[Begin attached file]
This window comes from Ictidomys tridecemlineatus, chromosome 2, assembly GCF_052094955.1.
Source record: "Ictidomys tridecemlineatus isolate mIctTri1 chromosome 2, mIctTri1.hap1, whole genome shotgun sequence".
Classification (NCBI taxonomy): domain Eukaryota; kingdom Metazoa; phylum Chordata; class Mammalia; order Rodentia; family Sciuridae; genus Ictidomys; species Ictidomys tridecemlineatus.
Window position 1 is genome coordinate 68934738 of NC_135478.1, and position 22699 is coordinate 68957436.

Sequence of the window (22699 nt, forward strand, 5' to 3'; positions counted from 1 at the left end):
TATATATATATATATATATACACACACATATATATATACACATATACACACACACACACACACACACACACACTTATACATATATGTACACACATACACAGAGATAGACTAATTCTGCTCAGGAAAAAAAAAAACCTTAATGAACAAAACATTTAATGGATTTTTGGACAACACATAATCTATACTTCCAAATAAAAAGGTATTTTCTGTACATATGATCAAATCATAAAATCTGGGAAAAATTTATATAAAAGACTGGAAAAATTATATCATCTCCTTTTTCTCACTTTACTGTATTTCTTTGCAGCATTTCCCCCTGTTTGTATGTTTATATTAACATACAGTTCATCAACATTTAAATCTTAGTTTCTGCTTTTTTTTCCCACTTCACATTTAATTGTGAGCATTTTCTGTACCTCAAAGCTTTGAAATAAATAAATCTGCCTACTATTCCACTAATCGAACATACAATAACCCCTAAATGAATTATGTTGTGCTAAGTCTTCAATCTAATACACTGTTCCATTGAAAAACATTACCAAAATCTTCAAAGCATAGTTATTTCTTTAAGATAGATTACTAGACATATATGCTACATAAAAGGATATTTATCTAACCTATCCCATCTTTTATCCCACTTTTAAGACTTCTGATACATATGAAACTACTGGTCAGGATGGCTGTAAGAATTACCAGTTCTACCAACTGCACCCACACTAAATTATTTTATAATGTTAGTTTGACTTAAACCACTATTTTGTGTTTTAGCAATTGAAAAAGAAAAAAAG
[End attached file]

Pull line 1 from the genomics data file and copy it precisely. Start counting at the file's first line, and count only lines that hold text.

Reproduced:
This window comes from Ictidomys tridecemlineatus, chromosome 2, assembly GCF_052094955.1.